December 18, 2013

Book Review: After Her



"After Her", by Joyce Maynard, is at times hard to read. But the story this young girl tells is so compelling, you don't want her to stop. Even though it feels like you're entering a place you might not be able to leave as you follow her into this story.


Here are a few paragraphs from the prologue to this book:

"A little over thirty years ago, on a June day just before sunset - alone on a mountain in Marin County, California - a man came toward me with a length of piano wire stretched between his hands and the intention of ending my days. I was fourteen years old, and many others had already died at his hands. Ever since then, I have known what it is to look into a man's eyes and believe his face is the last thing you will ever see.

I have my sister to thank that I am here to tell what happened that day. Two times, it was my sister who saved me, though I was not able to do the same for my sister.

This is our story..."

It was summer of 1979. In the midst of summer vacation in Northern California.

Rachel and her younger sister Patty are the daughters of a handsome but chronically unfaithful detective father. He was a man who loves to make women happy, but it was their mother's heart he had broken.

The girls were mostly left to their own devices, to roam the mountains surrounding their home, and spin elaborate fantasies that kept them occupied through the summer school recess. They loved to play daring games, thought up mostly by Rachel, and faithfully carried out by younger sister Patty.

Then young women start turning up dead on the mountain, and the girls' father is put in charge of finding the murderer, dubbed "The Sunset Strangler."

As more and more women turn up dead, their father, who always seemed larger than life, slowly unravels under the stress and constant jabs by the media. The town seems to turn against him for not being able to find the murderer in their midst. 

It is then that Rachel begins her most dangerous game yet, using herself as bait. But rather than solving the case for her seemingly broken father, her actions destroy his career instead.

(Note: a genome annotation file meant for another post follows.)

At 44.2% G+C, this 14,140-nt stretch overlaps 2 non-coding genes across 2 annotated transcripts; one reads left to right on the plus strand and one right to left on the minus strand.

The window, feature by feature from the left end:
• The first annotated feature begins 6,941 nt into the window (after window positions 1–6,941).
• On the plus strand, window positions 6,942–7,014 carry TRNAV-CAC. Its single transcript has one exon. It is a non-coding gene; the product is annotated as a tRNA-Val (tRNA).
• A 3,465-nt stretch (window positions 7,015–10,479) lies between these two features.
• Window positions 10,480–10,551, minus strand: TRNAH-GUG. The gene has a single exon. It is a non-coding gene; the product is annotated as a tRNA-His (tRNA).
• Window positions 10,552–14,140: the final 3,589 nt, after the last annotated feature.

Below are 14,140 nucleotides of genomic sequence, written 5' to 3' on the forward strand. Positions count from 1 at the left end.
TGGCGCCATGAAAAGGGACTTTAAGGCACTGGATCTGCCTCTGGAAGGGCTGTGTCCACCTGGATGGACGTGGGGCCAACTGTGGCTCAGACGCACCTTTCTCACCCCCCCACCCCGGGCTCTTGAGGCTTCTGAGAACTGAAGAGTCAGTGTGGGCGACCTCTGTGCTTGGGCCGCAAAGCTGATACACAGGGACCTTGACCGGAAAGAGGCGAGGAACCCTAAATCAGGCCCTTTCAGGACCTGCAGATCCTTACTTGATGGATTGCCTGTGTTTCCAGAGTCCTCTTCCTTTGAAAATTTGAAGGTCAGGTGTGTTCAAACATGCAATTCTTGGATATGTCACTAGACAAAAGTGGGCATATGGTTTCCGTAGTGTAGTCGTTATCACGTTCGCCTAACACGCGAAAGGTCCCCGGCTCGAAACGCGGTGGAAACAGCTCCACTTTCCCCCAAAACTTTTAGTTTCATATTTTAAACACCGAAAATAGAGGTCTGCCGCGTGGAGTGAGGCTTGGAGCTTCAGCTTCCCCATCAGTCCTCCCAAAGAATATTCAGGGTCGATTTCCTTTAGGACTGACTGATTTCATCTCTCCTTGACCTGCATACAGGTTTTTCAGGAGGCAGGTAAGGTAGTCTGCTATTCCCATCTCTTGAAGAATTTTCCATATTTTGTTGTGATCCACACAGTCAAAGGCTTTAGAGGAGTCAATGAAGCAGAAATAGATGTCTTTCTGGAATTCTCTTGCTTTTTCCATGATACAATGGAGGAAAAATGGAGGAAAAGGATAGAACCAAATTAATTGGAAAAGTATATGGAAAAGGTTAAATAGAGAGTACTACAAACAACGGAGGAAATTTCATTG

It is not until thirty years later that Rachel, who never gave up hope of vindicating her now deceased father, finally figures out who "The Sunset Strangler" really is. And at the same time, she unexpectedly unearths a long-buried family secret.

This novel is loosely based on the "Trailside Killer" case that terrorized Marin County in the late 1970s.

"After Her" is a haunting novel about the bonds of sisterhood, the lure of suspense, and ultimate sacrifice. It is about the loss of innocence, the bond shared by two sisters, and the tender relationship between a girl and her father.

Maynard shows a true depth of range in her storytelling. Her characters seem real enough to touch. They will stay with you long after you've read her books.




Joyce Maynard's novel "Labor Day", which I reviewed recently, has been made into a major motion picture starring Josh Brolin and Kate Winslet. She has been a reporter for the New York Times, a magazine journalist, a radio commentator, and a syndicated columnist. She has written six novels and four books of non-fiction. Her bestselling memoir, "At Home In The World," has been translated into eleven languages.

She makes her home in Mill Valley, California.

Note: I am given advanced copies of books to review by William Morrow/Harper Collins Publishers. I am not compensated in any other way. My review is unbiased and based solely on my own reading experience.

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1 comment:

  1. Can't wait to read this one--thanks for the review!

    ReplyDelete

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